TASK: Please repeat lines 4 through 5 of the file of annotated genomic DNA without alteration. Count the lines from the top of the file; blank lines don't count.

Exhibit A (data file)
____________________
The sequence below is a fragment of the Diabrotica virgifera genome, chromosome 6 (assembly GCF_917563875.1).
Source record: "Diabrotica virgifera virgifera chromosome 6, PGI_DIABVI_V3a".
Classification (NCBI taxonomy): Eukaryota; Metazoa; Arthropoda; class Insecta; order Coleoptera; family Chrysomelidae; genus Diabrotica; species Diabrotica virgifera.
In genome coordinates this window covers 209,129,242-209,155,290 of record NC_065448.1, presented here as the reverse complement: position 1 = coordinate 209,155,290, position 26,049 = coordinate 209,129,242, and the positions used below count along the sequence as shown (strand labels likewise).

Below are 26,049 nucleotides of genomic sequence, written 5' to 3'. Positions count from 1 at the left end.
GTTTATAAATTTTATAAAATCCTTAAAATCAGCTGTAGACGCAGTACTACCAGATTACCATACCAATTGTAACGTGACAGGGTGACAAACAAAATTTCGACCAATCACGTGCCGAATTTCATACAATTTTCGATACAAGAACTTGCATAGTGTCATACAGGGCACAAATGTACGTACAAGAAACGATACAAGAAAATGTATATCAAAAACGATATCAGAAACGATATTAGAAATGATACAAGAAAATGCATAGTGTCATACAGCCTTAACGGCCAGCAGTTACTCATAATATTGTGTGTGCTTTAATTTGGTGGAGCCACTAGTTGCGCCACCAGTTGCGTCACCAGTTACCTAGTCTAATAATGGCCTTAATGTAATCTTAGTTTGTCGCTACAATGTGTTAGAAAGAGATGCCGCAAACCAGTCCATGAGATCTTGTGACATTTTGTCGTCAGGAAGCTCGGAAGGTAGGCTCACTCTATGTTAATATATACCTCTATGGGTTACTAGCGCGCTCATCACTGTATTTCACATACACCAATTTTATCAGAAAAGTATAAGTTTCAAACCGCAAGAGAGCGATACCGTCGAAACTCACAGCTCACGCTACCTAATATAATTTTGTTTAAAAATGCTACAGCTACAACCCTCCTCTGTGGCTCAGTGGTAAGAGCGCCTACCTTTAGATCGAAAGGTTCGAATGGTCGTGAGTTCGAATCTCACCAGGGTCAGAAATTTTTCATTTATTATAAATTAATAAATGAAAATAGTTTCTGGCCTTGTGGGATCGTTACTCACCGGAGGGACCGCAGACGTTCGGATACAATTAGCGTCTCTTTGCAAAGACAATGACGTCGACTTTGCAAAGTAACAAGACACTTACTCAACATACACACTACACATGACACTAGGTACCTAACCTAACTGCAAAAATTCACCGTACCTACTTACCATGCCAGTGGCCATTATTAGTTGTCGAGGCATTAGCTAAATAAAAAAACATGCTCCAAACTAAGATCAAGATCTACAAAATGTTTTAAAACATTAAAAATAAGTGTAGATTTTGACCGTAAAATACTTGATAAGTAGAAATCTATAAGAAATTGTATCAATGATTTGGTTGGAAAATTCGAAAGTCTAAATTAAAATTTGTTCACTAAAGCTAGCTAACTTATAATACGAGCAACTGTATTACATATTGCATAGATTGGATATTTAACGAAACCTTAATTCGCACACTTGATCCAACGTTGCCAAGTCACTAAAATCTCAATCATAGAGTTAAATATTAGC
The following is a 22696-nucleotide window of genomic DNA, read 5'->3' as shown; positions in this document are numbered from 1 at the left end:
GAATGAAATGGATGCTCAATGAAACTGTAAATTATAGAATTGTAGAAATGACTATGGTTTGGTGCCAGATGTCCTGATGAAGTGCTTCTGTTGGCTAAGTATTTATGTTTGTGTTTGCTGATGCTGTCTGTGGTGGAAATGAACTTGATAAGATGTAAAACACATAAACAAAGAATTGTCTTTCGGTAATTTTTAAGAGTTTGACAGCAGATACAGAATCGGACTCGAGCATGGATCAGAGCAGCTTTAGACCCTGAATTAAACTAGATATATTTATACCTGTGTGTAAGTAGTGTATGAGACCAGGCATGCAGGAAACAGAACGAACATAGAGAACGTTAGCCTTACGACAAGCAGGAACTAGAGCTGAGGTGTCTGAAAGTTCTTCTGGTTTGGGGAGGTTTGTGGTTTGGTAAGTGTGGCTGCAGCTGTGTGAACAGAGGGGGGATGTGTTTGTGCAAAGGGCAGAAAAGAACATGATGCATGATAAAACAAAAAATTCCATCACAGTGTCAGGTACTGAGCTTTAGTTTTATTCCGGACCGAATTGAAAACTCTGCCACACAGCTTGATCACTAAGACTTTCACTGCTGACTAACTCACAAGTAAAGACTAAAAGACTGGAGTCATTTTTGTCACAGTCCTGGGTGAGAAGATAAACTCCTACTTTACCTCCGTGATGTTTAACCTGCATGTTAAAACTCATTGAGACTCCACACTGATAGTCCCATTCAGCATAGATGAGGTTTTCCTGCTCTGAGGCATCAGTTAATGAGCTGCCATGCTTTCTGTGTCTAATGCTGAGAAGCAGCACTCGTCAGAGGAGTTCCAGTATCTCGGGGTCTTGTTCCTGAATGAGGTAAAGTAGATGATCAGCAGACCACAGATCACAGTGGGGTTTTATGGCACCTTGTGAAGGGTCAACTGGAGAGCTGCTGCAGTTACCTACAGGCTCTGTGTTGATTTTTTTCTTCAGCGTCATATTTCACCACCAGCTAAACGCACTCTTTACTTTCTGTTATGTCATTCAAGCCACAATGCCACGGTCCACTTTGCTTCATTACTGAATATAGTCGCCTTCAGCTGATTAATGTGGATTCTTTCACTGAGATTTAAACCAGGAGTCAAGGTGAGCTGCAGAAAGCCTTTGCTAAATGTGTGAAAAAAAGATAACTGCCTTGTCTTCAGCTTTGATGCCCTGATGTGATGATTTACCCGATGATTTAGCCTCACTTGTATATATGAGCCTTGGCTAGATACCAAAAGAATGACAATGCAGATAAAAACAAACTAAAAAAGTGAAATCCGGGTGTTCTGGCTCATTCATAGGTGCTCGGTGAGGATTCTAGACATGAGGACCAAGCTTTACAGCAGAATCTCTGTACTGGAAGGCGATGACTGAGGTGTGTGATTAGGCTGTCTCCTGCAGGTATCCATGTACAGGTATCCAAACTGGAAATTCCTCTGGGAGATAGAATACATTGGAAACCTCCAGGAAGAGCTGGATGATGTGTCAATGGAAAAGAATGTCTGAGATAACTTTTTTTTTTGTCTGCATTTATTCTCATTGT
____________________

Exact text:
In genome coordinates this window covers 209,129,242-209,155,290 of record NC_065448.1, presented here as the reverse complement: position 1 = coordinate 209,155,290, position 26,049 = coordinate 209,129,242, and the positions used below count along the sequence as shown (strand labels likewise).

Below are 26,049 nucleotides of genomic sequence, written 5' to 3'. Positions count from 1 at the left end.